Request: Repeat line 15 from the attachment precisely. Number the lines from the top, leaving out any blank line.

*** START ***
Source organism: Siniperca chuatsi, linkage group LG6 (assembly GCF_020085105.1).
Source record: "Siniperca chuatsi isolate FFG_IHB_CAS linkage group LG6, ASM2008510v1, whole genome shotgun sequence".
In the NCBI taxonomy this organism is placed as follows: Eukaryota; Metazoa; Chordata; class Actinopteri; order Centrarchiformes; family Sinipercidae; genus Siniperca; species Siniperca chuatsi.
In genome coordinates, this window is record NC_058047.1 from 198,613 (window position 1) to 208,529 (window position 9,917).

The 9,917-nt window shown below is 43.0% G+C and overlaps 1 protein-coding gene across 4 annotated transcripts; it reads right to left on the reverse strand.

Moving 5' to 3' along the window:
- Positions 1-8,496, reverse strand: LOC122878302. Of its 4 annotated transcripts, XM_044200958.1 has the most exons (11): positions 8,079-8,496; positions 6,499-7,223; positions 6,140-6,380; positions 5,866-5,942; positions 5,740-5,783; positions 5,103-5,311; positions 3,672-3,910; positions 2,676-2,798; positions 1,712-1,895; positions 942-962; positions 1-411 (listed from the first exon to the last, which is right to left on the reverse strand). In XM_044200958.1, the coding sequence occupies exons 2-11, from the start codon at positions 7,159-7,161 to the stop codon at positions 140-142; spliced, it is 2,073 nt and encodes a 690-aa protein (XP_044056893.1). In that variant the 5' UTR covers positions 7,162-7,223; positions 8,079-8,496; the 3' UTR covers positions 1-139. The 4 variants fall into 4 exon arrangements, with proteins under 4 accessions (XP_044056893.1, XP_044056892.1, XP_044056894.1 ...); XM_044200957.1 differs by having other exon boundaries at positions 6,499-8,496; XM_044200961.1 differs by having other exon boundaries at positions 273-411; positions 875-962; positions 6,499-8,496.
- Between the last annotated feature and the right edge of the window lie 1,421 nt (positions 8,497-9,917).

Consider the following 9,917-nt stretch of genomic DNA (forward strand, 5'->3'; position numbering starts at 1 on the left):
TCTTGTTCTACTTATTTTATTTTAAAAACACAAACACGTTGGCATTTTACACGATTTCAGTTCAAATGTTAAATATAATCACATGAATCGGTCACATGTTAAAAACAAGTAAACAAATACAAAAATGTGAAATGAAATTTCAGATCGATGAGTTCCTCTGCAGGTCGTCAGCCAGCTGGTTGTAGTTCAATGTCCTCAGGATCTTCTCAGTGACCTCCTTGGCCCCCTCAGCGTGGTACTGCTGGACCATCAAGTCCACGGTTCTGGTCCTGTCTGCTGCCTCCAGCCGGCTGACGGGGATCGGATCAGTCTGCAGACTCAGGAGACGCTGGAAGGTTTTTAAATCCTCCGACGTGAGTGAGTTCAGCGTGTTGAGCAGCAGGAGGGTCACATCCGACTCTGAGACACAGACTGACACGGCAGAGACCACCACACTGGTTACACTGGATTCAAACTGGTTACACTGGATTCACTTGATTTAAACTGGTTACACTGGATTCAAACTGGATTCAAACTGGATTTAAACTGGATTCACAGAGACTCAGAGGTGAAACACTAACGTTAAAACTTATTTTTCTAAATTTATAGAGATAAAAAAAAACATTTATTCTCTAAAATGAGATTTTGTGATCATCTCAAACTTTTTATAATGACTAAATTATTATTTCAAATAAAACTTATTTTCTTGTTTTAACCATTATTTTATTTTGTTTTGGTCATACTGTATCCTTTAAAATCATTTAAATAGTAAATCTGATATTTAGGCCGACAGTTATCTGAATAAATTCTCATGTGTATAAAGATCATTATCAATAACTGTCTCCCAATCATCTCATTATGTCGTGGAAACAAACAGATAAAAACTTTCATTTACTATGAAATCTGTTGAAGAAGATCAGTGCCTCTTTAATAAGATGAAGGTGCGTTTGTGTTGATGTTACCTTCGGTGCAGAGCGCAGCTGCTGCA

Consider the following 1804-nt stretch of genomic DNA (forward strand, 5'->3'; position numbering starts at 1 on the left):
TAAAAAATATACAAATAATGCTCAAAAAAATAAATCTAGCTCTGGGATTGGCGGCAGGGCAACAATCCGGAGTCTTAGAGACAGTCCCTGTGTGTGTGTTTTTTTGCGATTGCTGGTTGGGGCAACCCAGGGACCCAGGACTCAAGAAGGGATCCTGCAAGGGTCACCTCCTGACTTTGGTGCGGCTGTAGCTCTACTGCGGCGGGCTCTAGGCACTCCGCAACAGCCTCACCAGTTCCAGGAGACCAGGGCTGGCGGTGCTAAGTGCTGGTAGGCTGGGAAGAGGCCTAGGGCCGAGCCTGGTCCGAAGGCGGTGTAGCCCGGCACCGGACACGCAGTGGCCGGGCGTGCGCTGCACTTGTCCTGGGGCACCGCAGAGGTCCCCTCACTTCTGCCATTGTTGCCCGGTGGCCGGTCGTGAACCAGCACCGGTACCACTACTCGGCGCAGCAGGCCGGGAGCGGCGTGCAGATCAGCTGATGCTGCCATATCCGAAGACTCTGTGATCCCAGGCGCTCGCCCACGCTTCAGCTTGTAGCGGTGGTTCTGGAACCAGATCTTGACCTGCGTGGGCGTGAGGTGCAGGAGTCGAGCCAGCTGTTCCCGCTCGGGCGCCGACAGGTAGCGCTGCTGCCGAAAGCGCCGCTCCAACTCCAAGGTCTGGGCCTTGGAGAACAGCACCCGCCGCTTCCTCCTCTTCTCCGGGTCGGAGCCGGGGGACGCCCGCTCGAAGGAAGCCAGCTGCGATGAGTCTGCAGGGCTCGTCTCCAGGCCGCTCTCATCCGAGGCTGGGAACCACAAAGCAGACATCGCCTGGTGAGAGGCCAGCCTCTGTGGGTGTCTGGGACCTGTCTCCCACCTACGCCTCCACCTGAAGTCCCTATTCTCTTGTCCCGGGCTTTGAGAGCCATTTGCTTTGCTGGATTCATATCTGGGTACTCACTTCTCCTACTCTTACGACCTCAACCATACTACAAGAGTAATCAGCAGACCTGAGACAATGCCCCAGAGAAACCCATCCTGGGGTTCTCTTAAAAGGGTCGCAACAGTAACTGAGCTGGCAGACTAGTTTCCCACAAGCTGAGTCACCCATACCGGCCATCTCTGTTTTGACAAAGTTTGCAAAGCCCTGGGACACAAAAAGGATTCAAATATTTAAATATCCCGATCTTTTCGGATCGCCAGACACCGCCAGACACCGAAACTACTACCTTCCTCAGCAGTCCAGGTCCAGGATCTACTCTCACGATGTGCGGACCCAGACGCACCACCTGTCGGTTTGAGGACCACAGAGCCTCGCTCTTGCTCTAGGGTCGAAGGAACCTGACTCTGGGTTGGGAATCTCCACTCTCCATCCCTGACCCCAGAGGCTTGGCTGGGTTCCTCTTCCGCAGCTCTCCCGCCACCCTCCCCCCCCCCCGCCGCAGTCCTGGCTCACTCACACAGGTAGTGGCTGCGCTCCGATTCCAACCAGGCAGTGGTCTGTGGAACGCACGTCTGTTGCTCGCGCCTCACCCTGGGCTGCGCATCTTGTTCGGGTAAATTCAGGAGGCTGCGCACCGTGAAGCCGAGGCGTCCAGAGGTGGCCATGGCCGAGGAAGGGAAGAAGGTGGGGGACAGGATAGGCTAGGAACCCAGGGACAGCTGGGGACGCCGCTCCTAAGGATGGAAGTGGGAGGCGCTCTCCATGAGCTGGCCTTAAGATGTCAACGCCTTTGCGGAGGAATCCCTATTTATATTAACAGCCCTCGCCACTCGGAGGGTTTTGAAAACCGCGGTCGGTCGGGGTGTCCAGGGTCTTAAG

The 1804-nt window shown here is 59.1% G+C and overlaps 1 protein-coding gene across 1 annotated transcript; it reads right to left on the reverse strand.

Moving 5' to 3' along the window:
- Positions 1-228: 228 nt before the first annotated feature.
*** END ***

- Positions 1-228: 228 nt before the first annotated feature.